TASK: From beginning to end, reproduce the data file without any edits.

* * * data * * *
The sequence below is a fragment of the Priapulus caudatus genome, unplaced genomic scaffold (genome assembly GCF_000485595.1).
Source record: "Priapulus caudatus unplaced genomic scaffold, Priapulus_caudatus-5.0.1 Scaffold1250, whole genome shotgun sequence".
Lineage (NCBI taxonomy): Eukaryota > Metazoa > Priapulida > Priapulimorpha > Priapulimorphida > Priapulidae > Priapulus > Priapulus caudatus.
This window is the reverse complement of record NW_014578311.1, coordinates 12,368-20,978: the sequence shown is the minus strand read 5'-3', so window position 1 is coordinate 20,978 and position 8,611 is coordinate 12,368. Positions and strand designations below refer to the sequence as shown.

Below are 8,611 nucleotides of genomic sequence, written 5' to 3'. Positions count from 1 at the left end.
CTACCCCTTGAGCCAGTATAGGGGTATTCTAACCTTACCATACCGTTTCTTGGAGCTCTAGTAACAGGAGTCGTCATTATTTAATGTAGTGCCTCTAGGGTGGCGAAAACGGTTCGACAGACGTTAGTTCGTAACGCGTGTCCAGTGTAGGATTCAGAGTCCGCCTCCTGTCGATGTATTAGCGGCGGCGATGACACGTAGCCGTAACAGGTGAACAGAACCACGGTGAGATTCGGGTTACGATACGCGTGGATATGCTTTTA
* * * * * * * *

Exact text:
The sequence below is a fragment of the Priapulus caudatus genome, unplaced genomic scaffold (genome assembly GCF_000485595.1).
Source record: "Priapulus caudatus unplaced genomic scaffold, Priapulus_caudatus-5.0.1 Scaffold1250, whole genome shotgun sequence".
Lineage (NCBI taxonomy): Eukaryota > Metazoa > Priapulida > Priapulimorpha > Priapulimorphida > Priapulidae > Priapulus > Priapulus caudatus.
This window is the reverse complement of record NW_014578311.1, coordinates 12,368-20,978: the sequence shown is the minus strand read 5'-3', so window position 1 is coordinate 20,978 and position 8,611 is coordinate 12,368. Positions and strand designations below refer to the sequence as shown.

Below are 8,611 nucleotides of genomic sequence, written 5' to 3'. Positions count from 1 at the left end.
CTACCCCTTGAGCCAGTATAGGGGTATTCTAACCTTACCATACCGTTTCTTGGAGCTCTAGTAACAGGAGTCGTCATTATTTAATGTAGTGCCTCTAGGGTGGCGAAAACGGTTCGACAGACGTTAGTTCGTAACGCGTGTCCAGTGTAGGATTCAGAGTCCGCCTCCTGTCGATGTATTAGCGGCGGCGATGACACGTAGCCGTAACAGGTGAACAGAACCACGGTGAGATTCGGGTTACGATACGCGTGGATATGCTTTTA